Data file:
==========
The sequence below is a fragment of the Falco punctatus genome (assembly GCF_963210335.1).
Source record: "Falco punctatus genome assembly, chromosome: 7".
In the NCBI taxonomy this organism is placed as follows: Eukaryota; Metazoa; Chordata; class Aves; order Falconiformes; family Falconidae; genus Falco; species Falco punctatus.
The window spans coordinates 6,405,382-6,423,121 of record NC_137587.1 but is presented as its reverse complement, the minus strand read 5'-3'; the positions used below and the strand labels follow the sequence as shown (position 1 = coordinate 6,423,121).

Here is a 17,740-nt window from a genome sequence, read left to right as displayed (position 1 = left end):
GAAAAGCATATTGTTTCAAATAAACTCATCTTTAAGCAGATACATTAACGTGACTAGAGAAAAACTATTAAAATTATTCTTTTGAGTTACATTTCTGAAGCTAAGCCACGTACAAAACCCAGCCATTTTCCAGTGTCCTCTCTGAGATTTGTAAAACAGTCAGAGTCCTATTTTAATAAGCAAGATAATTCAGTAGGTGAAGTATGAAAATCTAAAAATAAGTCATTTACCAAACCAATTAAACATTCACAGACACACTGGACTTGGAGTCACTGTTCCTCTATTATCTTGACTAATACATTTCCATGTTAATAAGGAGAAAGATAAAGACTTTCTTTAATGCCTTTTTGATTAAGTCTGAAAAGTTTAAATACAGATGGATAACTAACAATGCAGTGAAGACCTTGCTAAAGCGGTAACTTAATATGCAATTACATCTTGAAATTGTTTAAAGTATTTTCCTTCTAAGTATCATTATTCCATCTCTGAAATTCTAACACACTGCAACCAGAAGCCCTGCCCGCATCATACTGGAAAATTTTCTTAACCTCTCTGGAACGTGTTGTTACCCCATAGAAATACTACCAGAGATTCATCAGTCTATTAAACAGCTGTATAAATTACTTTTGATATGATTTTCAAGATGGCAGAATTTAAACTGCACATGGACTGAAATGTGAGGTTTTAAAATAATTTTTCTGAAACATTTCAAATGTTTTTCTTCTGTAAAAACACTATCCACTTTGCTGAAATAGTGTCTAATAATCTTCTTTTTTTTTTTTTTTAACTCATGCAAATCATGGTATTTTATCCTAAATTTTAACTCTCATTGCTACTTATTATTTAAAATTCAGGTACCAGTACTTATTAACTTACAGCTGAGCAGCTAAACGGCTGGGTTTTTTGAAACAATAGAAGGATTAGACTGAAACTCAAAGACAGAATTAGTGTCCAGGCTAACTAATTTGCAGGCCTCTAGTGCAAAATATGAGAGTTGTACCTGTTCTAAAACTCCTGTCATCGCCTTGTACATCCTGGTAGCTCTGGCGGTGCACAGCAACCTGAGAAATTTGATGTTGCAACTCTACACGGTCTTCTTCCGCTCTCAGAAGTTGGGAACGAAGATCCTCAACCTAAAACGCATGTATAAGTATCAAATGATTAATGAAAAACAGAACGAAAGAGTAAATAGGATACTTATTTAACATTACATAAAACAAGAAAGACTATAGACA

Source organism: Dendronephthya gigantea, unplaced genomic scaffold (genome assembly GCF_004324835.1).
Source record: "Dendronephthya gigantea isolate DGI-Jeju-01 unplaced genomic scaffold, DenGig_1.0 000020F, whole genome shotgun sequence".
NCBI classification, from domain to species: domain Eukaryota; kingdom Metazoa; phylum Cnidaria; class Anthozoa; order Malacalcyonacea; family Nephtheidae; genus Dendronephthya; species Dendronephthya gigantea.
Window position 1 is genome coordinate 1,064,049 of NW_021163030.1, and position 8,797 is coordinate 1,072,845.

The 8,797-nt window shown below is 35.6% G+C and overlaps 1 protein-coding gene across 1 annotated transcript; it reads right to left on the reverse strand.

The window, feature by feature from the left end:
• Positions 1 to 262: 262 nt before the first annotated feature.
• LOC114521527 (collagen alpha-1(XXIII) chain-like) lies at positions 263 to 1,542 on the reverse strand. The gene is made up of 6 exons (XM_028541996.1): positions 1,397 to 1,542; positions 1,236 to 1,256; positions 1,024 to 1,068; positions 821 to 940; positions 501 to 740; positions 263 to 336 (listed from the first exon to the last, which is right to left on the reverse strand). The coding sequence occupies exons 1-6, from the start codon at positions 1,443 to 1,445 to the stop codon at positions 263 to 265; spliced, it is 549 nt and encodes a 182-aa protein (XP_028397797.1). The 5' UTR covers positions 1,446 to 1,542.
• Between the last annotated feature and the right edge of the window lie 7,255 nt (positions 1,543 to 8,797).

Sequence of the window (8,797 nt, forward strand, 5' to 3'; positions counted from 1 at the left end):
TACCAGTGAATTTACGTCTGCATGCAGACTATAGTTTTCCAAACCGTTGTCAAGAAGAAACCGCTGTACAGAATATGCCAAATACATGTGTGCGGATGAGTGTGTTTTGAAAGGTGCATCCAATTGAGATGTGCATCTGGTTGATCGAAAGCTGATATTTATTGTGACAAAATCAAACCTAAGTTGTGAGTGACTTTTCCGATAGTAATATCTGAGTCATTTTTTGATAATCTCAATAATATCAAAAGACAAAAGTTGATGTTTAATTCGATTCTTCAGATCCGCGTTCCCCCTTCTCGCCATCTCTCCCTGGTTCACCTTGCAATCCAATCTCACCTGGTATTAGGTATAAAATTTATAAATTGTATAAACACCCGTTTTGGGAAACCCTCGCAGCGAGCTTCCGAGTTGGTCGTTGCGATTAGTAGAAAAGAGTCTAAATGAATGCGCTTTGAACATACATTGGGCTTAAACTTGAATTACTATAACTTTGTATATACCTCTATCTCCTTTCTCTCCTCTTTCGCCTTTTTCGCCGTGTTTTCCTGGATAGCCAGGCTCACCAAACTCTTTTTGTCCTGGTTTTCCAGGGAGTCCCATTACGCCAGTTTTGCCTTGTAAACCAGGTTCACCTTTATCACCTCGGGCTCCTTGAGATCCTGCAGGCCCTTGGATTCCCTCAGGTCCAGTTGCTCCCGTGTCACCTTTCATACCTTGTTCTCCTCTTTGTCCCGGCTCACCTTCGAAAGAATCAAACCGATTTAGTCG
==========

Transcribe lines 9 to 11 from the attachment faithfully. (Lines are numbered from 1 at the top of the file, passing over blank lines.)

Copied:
NCBI classification, from domain to species: domain Eukaryota; kingdom Metazoa; phylum Cnidaria; class Anthozoa; order Malacalcyonacea; family Nephtheidae; genus Dendronephthya; species Dendronephthya gigantea.
Window position 1 is genome coordinate 1,064,049 of NW_021163030.1, and position 8,797 is coordinate 1,072,845.

The 8,797-nt window shown below is 35.6% G+C and overlaps 1 protein-coding gene across 1 annotated transcript; it reads right to left on the reverse strand.